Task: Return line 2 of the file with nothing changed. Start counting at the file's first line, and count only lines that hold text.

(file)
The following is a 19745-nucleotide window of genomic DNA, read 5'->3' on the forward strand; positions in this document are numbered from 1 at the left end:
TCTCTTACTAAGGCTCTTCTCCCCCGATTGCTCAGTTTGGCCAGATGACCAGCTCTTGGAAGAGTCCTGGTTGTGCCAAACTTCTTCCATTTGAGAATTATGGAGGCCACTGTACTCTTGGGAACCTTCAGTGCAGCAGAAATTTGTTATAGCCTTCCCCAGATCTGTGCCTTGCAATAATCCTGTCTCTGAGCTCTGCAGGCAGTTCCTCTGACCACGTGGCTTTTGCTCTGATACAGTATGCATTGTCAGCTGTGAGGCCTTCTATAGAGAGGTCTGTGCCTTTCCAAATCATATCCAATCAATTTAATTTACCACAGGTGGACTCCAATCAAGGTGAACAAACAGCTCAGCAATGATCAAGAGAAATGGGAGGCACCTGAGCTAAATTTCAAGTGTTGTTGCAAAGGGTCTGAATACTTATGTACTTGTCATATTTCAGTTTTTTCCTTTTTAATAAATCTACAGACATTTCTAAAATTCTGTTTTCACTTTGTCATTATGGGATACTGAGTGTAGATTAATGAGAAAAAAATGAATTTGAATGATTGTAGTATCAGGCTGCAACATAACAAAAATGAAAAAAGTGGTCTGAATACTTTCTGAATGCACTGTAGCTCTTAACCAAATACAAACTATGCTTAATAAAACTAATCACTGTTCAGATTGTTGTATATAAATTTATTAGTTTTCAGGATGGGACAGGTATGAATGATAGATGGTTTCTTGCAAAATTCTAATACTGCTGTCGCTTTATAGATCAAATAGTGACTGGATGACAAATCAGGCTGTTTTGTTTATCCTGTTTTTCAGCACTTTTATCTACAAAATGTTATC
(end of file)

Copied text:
TCTCTTACTAAGGCTCTTCTCCCCCGATTGCTCAGTTTGGCCAGATGACCAGCTCTTGGAAGAGTCCTGGTTGTGCCAAACTTCTTCCATTTGAGAATTATGGAGGCCACTGTACTCTTGGGAACCTTCAGTGCAGCAGAAATTTGTTATAGCCTTCCCCAGATCTGTGCCTTGCAATAATCCTGTCTCTGAGCTCTGCAGGCAGTTCCTCTGACCACGTGGCTTTTGCTCTGATACAGTATGCATTGTCAGCTGTGAGGCCTTCTATAGAGAGGTCTGTGCCTTTCCAAATCATATCCAATCAATTTAATTTACCACAGGTGGACTCCAATCAAGGTGAACAAACAGCTCAGCAATGATCAAGAGAAATGGGAGGCACCTGAGCTAAATTTCAAGTGTTGTTGCAAAGGGTCTGAATACTTATGTACTTGTCATATTTCAGTTTTTTCCTTTTTAATAAATCTACAGACATTTCTAAAATTCTGTTTTCACTTTGTCATTATGGGATACTGAGTGTAGATTAATGAGAAAAAAATGAATTTGAATGATTGTAGTATCAGGCTGCAACATAACAAAAATGAAAAAAGTGGTCTGAATACTTTCTGAATGCACTGTAGCTCTTAACCAAATACAAACTATGCTTAATAAAACTAATCACTGTTCAGATTGTTGTATATAAATTTATTAGTTTTCAGGATGGGACAGGTATGAATGATAGATGGTTTCTTGCAAAATTCTAATACTGCTGTCGCTTTATAGATCAAATAGTGACTGGATGACAAATCAGGCTGTTTTGTTTATCCTGTTTTTCAGCACTTTTATCTACAAAATGTTATC